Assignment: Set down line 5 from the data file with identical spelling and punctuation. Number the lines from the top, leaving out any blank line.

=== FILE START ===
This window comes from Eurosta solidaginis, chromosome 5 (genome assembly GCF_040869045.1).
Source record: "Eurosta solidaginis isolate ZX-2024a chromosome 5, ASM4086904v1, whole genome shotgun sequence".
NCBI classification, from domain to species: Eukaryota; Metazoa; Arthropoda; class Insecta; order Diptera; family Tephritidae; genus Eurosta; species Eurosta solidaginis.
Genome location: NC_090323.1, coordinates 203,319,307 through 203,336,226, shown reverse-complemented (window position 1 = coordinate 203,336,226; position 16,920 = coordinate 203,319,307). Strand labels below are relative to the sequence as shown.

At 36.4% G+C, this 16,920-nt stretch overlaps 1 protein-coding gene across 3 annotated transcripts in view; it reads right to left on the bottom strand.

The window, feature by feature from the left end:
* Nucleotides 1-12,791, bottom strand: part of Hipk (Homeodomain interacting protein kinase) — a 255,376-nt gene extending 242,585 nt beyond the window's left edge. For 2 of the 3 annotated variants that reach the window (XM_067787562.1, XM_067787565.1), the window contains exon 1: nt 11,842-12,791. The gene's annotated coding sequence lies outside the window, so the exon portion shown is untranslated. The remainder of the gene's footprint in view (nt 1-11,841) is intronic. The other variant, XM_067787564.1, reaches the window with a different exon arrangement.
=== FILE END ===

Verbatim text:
At 36.4% G+C, this 16,920-nt stretch overlaps 1 protein-coding gene across 3 annotated transcripts in view; it reads right to left on the bottom strand.